Today was an exciting day! We had a field trip!
Mary and Kieran are excited about our field trip!
We went to Cleveland to meet up with Dennis and Kathy Barrie, the team who are designing the new Cummings Center for the History of Psychology Museum. They have a very impressive resume — between the two of them they have designed the International Spy Museum in Washington, DC, the Rock & Roll Hall of Fame in Cleveland, OH, the Mob Museum in Las Vegas and they are currently working on the U.S. Olympic Museum in Colorado Springs. They shared their background and how they became involved in museum design. They also spoke with us about their process for designing museum spaces and shared the early plans for the Cummings’ History of Psych museum. It was incredibly interesting and we learned a lot.
The conversation also highlighted the value of the archival work we are doing — the Barries mentioned how helpful it is for them to have so many artifacts to work with. Maybe some of the things we find in Schopler’s collection will end up on display!!
The group with Dennis and Kathy Barrie
Afterward, we spent a few hours walking around the Cleveland Museum of Art. Knowing how much effort goes in to designing the space and flow of the exhibits gave us a whole new perspective!
The beautiful atrium in the Cleveland Museum of Art (photo courtesy of the Columbus Dispatch’s website)
Day 5 brought us to the Trans Allegheny Lunatic Asylum (as it was known when it was a functioning asylum). The asylum was constructed between 1851 and 1881 and was operational through 1994. It is the largest hand-cut stone masonry building in North America, and is second in the world only to the Kremlin!
The welcoming entrance to the Trans Allegheny Lunatic Asylum
The tour took us through the wards…
This is the ward for people with addictions (photo courtesy of Kieran)
The solitary lockdown area…
You could be put into solitary by request of anyone NOT being currently treated in the asylum. (photo courtesy of Jenn)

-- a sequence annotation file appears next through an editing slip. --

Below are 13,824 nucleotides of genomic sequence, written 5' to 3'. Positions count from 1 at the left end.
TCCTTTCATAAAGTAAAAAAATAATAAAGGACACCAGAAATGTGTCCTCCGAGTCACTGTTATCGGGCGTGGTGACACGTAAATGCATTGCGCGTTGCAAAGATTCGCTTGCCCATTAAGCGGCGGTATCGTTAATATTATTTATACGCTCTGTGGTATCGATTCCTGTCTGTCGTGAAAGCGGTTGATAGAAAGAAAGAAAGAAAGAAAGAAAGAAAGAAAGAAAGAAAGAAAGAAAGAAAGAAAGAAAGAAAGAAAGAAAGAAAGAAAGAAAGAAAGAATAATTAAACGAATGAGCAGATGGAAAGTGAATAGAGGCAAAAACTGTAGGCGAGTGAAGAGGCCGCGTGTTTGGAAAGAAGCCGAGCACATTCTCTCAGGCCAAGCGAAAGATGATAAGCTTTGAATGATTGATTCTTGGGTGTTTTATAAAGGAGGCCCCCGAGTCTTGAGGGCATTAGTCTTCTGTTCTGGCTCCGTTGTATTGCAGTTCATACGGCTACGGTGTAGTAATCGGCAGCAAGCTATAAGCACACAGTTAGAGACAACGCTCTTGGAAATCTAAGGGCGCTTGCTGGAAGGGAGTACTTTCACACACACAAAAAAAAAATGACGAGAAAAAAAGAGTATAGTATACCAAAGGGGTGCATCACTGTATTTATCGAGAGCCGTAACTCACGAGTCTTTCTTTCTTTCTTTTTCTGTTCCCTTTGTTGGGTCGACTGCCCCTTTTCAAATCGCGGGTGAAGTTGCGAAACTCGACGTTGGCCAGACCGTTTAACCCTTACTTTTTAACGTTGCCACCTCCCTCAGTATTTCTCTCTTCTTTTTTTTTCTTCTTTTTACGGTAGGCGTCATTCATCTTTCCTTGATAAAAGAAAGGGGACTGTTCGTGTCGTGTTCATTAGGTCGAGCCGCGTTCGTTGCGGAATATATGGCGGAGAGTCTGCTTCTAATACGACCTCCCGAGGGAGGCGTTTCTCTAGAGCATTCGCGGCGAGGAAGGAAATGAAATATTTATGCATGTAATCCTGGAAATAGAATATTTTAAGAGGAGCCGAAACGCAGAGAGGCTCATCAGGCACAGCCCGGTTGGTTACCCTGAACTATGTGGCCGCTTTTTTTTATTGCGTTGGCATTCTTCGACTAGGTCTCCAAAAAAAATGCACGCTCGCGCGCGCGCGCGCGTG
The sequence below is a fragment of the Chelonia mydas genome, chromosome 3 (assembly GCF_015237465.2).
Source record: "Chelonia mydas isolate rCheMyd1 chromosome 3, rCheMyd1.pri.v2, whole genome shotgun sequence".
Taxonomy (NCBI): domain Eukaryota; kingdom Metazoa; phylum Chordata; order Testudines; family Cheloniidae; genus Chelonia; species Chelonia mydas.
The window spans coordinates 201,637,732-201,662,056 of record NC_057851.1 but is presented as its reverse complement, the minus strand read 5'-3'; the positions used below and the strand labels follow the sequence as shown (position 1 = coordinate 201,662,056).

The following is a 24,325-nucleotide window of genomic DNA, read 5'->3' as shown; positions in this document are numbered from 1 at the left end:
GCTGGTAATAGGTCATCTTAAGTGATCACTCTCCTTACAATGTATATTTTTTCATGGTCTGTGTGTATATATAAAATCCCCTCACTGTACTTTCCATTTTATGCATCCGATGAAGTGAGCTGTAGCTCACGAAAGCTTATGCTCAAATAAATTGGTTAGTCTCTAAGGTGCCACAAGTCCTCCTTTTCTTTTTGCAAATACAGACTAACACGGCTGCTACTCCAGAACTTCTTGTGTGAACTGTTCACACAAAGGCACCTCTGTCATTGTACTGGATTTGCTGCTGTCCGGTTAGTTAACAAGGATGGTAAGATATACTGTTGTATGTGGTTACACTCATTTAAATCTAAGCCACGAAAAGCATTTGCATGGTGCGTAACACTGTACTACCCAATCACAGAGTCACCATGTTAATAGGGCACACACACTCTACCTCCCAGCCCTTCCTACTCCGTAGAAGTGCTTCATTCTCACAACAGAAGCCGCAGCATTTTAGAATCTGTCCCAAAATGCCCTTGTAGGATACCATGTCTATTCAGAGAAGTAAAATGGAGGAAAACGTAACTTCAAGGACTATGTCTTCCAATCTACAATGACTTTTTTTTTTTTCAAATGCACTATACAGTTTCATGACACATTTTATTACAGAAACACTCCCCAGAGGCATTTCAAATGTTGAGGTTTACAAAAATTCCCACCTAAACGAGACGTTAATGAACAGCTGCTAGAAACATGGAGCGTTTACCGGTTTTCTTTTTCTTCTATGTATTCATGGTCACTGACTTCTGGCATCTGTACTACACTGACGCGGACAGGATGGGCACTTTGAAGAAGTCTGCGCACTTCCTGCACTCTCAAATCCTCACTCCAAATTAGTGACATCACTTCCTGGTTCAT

And the forensics ward where the most dangerous patients were housed…
This building has only one entrance/exit. This made it secure for the patients… but also more dangerous for the staff (photo courtesy of Alissa W)
The asylum was built to house 250 people, however in the height of operation in the 60s it was severely overcrowded and was home to 2,500 people! We also learned about the different treatments administered throughout the years, which included aqua therapy (not as pleasant as it sounds), insulin shock therapy, electroconvulsive therapy, and lobotomies.
You may be wondering, how could a person end up in the Trans Allegheny asylum? Check out the list below to see if you would have been committed!
Do you belong in the Trans Allegheny Asylum? (photo courtesy of Alyssa C)
Today we began our trek up to Akron, via a very long detour through Weston, WV. We stopped for dinner in Fayetteville, WV (“The coolest small town in America, 2006” according to BudgetTravel Magazine and “Best River Town 2013” according to Blue Ridge Outdoors) and met the Marquis de Lafayette, a revolutionary war hero!
Striking a regal pose with the Marquis
And Dov and Addie were lucky to survive their gator encounter…
Yikes! There’s a gator under this bench!